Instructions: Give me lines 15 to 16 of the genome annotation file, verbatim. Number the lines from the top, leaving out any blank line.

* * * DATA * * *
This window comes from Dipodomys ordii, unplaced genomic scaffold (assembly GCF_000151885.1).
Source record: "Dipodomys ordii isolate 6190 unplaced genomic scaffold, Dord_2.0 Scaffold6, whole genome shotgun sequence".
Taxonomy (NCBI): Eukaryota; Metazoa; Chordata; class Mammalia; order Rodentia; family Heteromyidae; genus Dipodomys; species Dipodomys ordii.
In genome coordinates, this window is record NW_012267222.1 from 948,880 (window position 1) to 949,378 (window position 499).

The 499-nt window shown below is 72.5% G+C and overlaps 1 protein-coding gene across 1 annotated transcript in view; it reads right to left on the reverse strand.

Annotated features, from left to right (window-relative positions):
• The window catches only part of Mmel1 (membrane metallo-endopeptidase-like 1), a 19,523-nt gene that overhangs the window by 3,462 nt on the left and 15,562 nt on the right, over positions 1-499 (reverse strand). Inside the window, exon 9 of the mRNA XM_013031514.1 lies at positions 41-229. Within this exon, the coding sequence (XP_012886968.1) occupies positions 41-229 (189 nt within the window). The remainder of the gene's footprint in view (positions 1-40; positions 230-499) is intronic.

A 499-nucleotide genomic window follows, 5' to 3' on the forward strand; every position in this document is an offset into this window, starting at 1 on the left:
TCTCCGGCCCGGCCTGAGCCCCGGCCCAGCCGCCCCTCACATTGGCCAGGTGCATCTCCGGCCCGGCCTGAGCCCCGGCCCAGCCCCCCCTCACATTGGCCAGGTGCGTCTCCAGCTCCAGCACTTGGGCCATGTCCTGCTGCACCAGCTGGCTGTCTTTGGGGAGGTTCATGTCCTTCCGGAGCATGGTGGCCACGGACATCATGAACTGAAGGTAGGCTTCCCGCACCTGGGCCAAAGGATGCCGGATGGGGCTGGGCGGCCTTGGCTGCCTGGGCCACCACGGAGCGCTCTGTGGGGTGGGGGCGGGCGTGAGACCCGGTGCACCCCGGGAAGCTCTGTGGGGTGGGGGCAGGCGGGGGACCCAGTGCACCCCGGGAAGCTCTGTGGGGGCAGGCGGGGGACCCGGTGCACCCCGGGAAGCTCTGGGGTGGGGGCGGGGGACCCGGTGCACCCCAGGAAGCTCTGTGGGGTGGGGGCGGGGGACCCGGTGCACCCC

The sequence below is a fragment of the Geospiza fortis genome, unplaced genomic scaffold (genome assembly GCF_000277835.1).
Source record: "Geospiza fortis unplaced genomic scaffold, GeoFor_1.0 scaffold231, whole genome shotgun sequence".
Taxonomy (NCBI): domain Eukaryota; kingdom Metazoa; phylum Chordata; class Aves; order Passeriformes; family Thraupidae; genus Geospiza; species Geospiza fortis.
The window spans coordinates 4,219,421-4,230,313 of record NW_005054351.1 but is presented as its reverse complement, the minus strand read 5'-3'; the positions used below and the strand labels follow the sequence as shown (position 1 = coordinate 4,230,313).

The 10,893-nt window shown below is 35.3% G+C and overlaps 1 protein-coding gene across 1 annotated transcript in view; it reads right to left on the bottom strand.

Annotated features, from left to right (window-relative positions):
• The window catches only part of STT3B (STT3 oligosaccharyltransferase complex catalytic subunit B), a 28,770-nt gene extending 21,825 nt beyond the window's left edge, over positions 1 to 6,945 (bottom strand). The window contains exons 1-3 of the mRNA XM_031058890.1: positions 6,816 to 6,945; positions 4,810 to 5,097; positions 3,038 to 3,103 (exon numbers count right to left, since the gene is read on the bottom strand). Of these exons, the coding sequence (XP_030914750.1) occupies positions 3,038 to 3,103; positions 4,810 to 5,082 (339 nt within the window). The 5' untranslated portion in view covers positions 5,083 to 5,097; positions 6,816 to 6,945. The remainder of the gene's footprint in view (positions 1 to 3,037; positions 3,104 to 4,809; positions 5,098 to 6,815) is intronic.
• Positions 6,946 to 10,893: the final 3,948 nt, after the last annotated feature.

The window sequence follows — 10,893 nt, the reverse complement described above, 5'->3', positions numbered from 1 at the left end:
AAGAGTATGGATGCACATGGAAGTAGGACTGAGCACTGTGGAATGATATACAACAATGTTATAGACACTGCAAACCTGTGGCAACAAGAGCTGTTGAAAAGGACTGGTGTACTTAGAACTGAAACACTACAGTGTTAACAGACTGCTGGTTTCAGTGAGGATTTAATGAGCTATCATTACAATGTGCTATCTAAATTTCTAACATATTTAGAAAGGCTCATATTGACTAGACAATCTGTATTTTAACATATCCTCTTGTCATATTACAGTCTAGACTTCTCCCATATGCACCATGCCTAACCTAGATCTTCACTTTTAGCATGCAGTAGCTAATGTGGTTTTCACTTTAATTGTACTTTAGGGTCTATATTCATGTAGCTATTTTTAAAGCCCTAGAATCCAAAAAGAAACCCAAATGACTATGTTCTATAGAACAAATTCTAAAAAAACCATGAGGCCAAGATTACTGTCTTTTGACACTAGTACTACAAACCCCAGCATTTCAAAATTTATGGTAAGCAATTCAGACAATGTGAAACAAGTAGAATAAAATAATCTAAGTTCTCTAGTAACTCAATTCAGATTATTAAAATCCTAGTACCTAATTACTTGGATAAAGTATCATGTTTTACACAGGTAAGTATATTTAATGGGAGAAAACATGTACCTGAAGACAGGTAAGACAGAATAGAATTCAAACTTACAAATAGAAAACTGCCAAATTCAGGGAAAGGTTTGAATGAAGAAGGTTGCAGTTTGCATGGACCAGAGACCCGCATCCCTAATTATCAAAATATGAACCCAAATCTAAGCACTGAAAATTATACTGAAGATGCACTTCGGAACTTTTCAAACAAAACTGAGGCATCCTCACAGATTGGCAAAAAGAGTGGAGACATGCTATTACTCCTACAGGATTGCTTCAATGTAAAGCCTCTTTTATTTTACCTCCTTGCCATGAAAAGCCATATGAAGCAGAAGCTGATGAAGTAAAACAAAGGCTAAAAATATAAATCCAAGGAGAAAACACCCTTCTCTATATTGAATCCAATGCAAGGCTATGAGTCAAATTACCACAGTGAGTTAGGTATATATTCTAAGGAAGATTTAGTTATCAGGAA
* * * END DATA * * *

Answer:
Annotated features, from left to right (window-relative positions):
• The window catches only part of STT3B (STT3 oligosaccharyltransferase complex catalytic subunit B), a 28,770-nt gene extending 21,825 nt beyond the window's left edge, over positions 1 to 6,945 (bottom strand). The window contains exons 1-3 of the mRNA XM_031058890.1: positions 6,816 to 6,945; positions 4,810 to 5,097; positions 3,038 to 3,103 (exon numbers count right to left, since the gene is read on the bottom strand). Of these exons, the coding sequence (XP_030914750.1) occupies positions 3,038 to 3,103; positions 4,810 to 5,082 (339 nt within the window). The 5' untranslated portion in view covers positions 5,083 to 5,097; positions 6,816 to 6,945. The remainder of the gene's footprint in view (positions 1 to 3,037; positions 3,104 to 4,809; positions 5,098 to 6,815) is intronic.